email a friend iconprinter friendly iconSpace Special
Page [ 3 ] of 5

No human being, at this writing, has been beyond low Earth orbit since the last moon mission in 1972. The Europeans, the Chinese, and the Japanese have robust space programs. In the near future, billionaire entrepreneurs expect to sell space rides to mere millionaires. And the civil space program in America has an elaborate plan for a return to the moon (and perhaps an eventual manned mission to Mars). But you don't have to be a cynic to wonder when and how and if the money will actually materialize for another moon shot.

Putting human beings on the moon would be a great engineering feat—again—and might yield innovations that we can't now imagine, but the central achievement of getting there and back safely would be built on Apollo-style space architecture. The way they did it in the 1960s is pretty much the way we'd do it in the 2020s.

Apollo happened because of the Cold War. This elaborate voyage had to be accomplished by the end of 1969 to uphold President Kennedy's vow to put a man on the moon and return him safely to Earth "before this dec- ade is out." This was, after all, a race against the Soviet Union, which had its own lunar ambitions.

The Soviets inaugurated the space age with their launch of the tiny satellite Sputnik in 1957. They trumpeted their edge in missile technology. Rocket science and missile science went hand in hand; the history of Apollo is inextricably tied to the history of the nuclear arms race. Space was, like Korea and Vietnam, a proxy battlefield for the superpowers.

The Soviets had the more powerful rockets in the early years, and the more accomplished space program. Their superiority was broadcast to the world in 1961 when Russian cosmonaut Yuri Gagarin became the first human in space and orbited the Earth. Alan Shepard, one of the celebrated original seven Mercury astronauts, made it into space a month later, and though that was a mere suborbital flight, it showed that America was in the game.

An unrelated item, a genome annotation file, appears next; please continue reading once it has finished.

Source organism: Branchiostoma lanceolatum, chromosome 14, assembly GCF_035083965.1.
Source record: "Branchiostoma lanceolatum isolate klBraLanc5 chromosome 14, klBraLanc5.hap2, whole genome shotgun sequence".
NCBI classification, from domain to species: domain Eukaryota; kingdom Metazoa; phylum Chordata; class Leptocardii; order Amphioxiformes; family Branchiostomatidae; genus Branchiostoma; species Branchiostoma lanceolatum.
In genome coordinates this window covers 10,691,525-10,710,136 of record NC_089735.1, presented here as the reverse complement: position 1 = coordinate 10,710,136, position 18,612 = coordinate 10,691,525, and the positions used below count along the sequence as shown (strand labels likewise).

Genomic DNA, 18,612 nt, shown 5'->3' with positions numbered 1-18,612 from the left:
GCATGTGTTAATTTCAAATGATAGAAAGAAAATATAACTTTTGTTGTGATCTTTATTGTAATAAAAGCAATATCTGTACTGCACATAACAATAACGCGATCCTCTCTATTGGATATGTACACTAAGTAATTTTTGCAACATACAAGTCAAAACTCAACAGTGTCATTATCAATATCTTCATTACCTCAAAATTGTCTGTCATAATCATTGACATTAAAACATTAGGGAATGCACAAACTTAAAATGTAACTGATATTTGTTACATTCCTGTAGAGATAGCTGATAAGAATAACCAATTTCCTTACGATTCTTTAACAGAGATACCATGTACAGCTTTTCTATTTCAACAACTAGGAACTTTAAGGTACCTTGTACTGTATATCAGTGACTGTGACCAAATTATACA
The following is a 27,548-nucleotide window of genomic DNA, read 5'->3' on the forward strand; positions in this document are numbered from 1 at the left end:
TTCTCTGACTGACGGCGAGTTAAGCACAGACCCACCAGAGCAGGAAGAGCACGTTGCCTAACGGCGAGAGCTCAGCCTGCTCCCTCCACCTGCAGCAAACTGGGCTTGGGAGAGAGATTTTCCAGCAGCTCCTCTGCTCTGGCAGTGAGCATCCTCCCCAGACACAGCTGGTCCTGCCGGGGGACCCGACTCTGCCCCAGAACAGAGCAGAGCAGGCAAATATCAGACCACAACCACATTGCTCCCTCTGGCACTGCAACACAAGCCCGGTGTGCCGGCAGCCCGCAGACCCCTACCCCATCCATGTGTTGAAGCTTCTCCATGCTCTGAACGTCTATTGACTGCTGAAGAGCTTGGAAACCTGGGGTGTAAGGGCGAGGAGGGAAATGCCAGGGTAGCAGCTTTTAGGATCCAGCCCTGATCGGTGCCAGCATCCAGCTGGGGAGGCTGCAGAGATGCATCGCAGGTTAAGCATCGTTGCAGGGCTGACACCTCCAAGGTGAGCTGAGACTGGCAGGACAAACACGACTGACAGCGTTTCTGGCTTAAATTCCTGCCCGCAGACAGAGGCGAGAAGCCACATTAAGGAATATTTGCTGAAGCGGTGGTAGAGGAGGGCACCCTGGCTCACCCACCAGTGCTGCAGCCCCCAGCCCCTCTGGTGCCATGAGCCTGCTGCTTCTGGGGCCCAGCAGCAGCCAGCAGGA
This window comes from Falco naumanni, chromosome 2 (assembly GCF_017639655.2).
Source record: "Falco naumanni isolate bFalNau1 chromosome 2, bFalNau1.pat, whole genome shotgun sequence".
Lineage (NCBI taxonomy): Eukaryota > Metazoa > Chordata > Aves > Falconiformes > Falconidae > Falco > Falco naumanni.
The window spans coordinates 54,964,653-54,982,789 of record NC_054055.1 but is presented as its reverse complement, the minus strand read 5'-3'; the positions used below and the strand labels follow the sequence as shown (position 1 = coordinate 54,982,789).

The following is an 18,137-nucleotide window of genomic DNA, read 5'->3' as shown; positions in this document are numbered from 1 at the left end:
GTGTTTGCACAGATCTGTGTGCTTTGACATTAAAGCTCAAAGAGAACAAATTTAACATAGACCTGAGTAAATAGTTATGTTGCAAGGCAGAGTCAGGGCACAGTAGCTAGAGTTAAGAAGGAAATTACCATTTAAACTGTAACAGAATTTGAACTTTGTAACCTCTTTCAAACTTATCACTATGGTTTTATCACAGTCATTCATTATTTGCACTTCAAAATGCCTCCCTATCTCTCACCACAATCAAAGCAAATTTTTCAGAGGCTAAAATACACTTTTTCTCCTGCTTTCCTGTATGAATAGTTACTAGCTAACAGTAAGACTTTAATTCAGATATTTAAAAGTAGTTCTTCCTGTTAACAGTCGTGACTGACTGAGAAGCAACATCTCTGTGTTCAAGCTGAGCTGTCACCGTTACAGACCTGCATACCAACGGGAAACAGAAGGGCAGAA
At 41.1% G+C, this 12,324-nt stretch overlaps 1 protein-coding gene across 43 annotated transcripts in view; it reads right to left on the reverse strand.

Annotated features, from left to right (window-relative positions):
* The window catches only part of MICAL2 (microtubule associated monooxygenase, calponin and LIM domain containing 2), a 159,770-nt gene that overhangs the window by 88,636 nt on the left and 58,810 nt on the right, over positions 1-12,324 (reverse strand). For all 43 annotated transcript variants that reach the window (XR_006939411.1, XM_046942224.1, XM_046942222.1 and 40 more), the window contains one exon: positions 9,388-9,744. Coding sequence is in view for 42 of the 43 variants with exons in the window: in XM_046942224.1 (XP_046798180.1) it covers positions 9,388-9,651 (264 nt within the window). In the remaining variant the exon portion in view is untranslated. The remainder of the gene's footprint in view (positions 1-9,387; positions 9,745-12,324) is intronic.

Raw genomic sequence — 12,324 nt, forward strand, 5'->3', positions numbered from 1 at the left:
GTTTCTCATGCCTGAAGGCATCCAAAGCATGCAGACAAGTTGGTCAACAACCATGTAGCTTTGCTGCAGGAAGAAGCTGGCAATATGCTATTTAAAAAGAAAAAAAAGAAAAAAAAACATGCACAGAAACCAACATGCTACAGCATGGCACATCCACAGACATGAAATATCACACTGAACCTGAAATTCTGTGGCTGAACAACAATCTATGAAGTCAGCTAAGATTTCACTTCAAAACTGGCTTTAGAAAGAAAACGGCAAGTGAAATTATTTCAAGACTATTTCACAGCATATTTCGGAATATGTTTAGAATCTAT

Both space programs had fiascos and tragedies. The second American spaceflight ended badly: The returned capsule sank, and astronaut Gus Grissom barely got out alive. Grissom, along with Roger Chaffee and Ed White, died in early 1967 when their Apollo 1 capsule caught fire during a training exercise at Cape Canaveral. That tragedy set the program back almost two years. The Soviets had fatalities, too, but those were hushed up in keeping with the secretive nature of the Moscow regime.

The Soviet moon program lagged after the sudden death of its leader, Sergei Korolev, and after several test failures of its giant moon rocket, the N-1. Maybe it also faltered because though Soviet central planners were good at building big things, like subways and tanks and rockets, spaceflight, it turned out, was full of small details, inventiveness, contingencies, serendipity. To make it work, sometimes you had to fly by the seat of your pants.

Page [ 3 ] of 5